Pope says the museum will need to fundraise from corporations to be viable. And the elaborate plans will help convince potential donors of the museum’s worthiness. 

Artifacts also abound at the University of Western Ontario 

Medical history students should consider a trip to the Department of History of Medicine at the University of Western Ontario to see another unique collection of artifacts  and documents from Canada’s medical past. 

Once located in London’s University Hospital, the artifacts are now technically on loan to the university. Hannah Professor Paul Potter recently assumed responsibility for the collection when University Hospital closed the museum. 

“The collection has been created over the ages,” says Professor Potter. “The museum started at University Hospital when it was built in the early 1970s. Two rooms were set aside at the hospital for a medical museum – one room was a re-creation of a nineteenth-century doctor’s office with numerous instruments.”

The actual doctor’s office was packed off to the local pioneer village. 

“We took the medical instruments and doctors’ ledgers. I took the things that were more interesting from a medical history perspective.”

And what’s there to see? For shock value there are the gruesome instruments of Victorian medicine – bloodletting knives and cups and surgical saws. Also on display is London’s first electro-cardiogram machine and microscopes dating back to the mid-1800s. 

For Professor Potter, the collection livens up medical school lectures and provides a valuable research resource at the university.

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Brazil Preserves Family Farms and Keeps Food Local and Healthy 

By David SouthDevelopment Challenges, South-South Solutions

SOUTH-SOUTH CASE STUDY

Today’s global food crisis sparked by a toxic mix of events – high oil and commodity prices, food scarcity, growing populations, and environmental catastrophes – has woken many up to the urgent need to secure food supplies and help those who grow the world’s food. More and more countries are turning to local and small farms – or family farms – to offer food security when times get rough.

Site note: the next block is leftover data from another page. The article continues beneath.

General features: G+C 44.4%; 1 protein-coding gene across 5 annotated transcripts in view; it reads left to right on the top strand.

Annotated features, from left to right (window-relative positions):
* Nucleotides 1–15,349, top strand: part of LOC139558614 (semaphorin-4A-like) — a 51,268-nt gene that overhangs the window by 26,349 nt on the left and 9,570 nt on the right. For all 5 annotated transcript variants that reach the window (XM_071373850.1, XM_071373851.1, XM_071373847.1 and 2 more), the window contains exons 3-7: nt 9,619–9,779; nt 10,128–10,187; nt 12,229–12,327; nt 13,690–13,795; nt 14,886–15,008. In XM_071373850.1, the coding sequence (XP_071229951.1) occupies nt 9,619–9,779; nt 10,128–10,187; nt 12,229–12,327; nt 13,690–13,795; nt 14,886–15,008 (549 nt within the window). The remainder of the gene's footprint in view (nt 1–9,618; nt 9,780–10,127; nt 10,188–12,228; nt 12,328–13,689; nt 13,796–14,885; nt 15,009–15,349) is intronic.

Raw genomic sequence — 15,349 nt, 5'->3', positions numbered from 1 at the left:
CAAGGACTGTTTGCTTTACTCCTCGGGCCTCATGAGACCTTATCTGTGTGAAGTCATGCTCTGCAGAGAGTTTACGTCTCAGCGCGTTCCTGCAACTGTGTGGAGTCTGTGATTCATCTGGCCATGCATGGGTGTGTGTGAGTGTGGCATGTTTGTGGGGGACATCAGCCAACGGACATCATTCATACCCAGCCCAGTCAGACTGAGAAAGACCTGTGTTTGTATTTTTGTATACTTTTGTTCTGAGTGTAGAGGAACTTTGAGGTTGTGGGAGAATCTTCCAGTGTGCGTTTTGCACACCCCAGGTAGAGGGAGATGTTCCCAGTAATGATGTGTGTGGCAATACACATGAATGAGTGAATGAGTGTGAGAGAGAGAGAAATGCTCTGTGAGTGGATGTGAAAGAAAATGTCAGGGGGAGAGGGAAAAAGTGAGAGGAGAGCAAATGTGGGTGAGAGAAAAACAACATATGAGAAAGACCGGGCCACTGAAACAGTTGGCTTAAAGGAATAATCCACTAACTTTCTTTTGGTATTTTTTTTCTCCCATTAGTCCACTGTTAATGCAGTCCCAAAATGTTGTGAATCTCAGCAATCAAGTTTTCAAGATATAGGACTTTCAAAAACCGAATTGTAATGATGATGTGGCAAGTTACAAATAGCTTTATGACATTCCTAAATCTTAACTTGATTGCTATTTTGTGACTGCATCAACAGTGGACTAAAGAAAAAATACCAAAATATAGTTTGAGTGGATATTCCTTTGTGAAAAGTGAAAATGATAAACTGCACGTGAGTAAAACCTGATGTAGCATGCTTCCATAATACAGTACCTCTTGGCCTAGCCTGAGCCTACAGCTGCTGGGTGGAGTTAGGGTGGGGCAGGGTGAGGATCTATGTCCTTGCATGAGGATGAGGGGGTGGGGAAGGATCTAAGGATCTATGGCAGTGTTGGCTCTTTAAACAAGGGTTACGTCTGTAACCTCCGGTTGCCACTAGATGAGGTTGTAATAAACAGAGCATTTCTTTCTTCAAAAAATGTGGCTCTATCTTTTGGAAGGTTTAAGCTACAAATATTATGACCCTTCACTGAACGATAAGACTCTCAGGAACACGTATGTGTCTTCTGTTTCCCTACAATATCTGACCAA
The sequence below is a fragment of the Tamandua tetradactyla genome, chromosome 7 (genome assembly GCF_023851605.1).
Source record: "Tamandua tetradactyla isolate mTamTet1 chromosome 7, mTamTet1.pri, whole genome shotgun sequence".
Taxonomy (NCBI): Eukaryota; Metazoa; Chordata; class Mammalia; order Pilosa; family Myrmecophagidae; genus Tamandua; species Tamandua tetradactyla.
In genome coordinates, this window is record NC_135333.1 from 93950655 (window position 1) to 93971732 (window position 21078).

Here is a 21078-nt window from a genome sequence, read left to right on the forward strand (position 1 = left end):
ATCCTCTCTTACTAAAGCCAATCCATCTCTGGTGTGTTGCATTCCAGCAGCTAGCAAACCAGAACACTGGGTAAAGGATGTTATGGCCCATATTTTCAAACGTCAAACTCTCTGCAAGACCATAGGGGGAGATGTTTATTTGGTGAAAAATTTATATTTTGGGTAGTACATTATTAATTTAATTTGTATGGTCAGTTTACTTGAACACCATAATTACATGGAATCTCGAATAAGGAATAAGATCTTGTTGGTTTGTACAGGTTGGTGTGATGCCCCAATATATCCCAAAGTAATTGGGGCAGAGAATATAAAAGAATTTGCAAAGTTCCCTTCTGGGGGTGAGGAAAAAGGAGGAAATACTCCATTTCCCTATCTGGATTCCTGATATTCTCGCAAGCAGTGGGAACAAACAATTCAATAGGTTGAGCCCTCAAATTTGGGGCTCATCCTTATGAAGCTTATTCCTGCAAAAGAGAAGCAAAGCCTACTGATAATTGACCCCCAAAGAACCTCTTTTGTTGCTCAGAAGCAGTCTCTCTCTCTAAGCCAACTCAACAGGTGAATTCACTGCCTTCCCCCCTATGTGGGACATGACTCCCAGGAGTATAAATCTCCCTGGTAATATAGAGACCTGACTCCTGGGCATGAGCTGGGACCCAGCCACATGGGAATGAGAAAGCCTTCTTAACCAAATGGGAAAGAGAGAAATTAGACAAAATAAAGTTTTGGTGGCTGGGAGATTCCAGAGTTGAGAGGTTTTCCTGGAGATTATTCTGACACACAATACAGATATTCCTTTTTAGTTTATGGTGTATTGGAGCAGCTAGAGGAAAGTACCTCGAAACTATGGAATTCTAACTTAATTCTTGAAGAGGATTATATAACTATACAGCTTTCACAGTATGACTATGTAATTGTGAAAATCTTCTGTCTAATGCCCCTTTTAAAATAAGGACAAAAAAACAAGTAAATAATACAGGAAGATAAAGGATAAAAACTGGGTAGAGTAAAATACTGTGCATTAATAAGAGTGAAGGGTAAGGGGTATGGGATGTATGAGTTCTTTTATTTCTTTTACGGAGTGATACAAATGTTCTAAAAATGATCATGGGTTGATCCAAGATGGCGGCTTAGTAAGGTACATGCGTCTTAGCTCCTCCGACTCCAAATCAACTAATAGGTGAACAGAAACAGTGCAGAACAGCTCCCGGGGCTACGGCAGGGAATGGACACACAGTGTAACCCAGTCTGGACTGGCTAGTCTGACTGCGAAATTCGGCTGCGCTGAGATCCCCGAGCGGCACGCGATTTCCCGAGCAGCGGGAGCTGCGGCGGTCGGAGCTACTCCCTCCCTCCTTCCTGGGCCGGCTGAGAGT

Right now there are more than 862 million undernourished people around the world (FAO), and U.N. Secretary- General Ban Ki-moon has called for food production to increase 50 percent by 2030 just to meet rising demand. Three-quarters of the world’s poorest people living on less than US $1 a day live in rural areas in developing countries and 85 percent of the world’s farms are of less than two hectares in size.

There has long been a tension between those who believe in very large farms, agribusiness and mono-crops (http://en.wikipedia.org/wiki/Mono-cropping), and those who believe in having a large number of smaller farms with a wide variety of crops and animals.

Family farming has been seen as doomed for a long time. In the 19th century, figures like philosopher Karl Marx believed they would be split into capitalist farms and proletarian labour. Most modern economists regard family farming as an archaic way to grow food, destined to give way to agribusiness. Most family farms refute this, saying family farmers have been able to operate with success in both developed and developing countries.

And small farms have endured. The livelihoods of more than 2 billion people depend on the 450 million smallholder farms across the world. With their families, they account for a third of the world’s population.

Family farms are critical to weathering economic crises and ensuring a steady and secure food supply. The International Fund for Agricultural Development (IFAD) (www.ifad.org) called earlier this year for small family farms to be put at the heart of the global response to high food prices and to improve food security. And in Brazil, this call is being answered by a bold initiative to create what they call a “social technology”, combining a house building programme with diverse family farms.

Brazil is currently buying up unused land and distributing it to people making land claims, including Brazil’s Landless Workers Movement (http://www.mstbrazil.org). When they receive land, family farmers often find there is no house on the land, or just a very basic dwelling.

This is where the Brazilian farmer’s cooperative Cooperhaf: Cooperativa de Habitacao dos Agricultores Familiares (http://www.cooperhaf.org.br/), steps in. It has put together what it calls a “social technology” combining housing and farm diversification to support family farmers.

“We see the house as the core issue,” said Adriana Paola Paredes Penafiel, a projects adviser with the Cooperhaf. “The farmers can improve their productivity but the starting point is the house.

“Family farming is very important for the country – 70 percent of food for Brazilians comes from family farming,” said Penafiel. “The government wants to keep people in rural areas.”

Started in 2001 by a federation of farmers unions, the Cooperhaf works in 14 Brazilian states with family farmers.